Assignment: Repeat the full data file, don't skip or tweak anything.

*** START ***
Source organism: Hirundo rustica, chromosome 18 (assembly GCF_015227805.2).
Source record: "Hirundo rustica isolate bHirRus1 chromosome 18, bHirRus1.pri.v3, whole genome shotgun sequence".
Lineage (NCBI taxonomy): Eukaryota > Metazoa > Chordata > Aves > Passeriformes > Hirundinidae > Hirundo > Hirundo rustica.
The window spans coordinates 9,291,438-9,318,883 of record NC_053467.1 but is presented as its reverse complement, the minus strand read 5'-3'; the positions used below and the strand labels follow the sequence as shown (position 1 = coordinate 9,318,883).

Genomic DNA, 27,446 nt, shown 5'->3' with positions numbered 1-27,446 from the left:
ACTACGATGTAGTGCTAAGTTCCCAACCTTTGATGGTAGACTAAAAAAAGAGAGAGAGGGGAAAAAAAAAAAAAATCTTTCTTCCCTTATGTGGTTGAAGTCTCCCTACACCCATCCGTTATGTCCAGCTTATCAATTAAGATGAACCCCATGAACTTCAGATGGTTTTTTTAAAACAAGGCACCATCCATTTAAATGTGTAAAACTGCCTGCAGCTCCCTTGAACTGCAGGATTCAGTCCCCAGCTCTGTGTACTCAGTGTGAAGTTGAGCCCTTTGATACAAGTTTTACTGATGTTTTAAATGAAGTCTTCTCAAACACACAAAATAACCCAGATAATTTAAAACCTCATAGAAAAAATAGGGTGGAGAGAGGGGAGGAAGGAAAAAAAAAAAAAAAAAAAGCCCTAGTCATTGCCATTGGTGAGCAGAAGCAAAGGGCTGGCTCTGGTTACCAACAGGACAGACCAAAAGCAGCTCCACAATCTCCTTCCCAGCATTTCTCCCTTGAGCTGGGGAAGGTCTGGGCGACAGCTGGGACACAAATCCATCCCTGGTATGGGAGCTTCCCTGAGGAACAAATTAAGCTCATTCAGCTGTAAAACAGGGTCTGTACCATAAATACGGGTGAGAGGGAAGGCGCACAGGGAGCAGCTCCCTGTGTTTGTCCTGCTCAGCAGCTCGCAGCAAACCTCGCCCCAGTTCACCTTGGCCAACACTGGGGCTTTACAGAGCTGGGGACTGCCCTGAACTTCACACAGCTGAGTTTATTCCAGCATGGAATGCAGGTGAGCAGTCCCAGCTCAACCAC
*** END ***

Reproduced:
Source organism: Hirundo rustica, chromosome 18 (assembly GCF_015227805.2).
Source record: "Hirundo rustica isolate bHirRus1 chromosome 18, bHirRus1.pri.v3, whole genome shotgun sequence".
Lineage (NCBI taxonomy): Eukaryota > Metazoa > Chordata > Aves > Passeriformes > Hirundinidae > Hirundo > Hirundo rustica.
The window spans coordinates 9,291,438-9,318,883 of record NC_053467.1 but is presented as its reverse complement, the minus strand read 5'-3'; the positions used below and the strand labels follow the sequence as shown (position 1 = coordinate 9,318,883).

Genomic DNA, 27,446 nt, shown 5'->3' with positions numbered 1-27,446 from the left:
ACTACGATGTAGTGCTAAGTTCCCAACCTTTGATGGTAGACTAAAAAAAGAGAGAGAGGGGAAAAAAAAAAAAAATCTTTCTTCCCTTATGTGGTTGAAGTCTCCCTACACCCATCCGTTATGTCCAGCTTATCAATTAAGATGAACCCCATGAACTTCAGATGGTTTTTTTAAAACAAGGCACCATCCATTTAAATGTGTAAAACTGCCTGCAGCTCCCTTGAACTGCAGGATTCAGTCCCCAGCTCTGTGTACTCAGTGTGAAGTTGAGCCCTTTGATACAAGTTTTACTGATGTTTTAAATGAAGTCTTCTCAAACACACAAAATAACCCAGATAATTTAAAACCTCATAGAAAAAATAGGGTGGAGAGAGGGGAGGAAGGAAAAAAAAAAAAAAAAAAAGCCCTAGTCATTGCCATTGGTGAGCAGAAGCAAAGGGCTGGCTCTGGTTACCAACAGGACAGACCAAAAGCAGCTCCACAATCTCCTTCCCAGCATTTCTCCCTTGAGCTGGGGAAGGTCTGGGCGACAGCTGGGACACAAATCCATCCCTGGTATGGGAGCTTCCCTGAGGAACAAATTAAGCTCATTCAGCTGTAAAACAGGGTCTGTACCATAAATACGGGTGAGAGGGAAGGCGCACAGGGAGCAGCTCCCTGTGTTTGTCCTGCTCAGCAGCTCGCAGCAAACCTCGCCCCAGTTCACCTTGGCCAACACTGGGGCTTTACAGAGCTGGGGACTGCCCTGAACTTCACACAGCTGAGTTTATTCCAGCATGGAATGCAGGTGAGCAGTCCCAGCTCAACCAC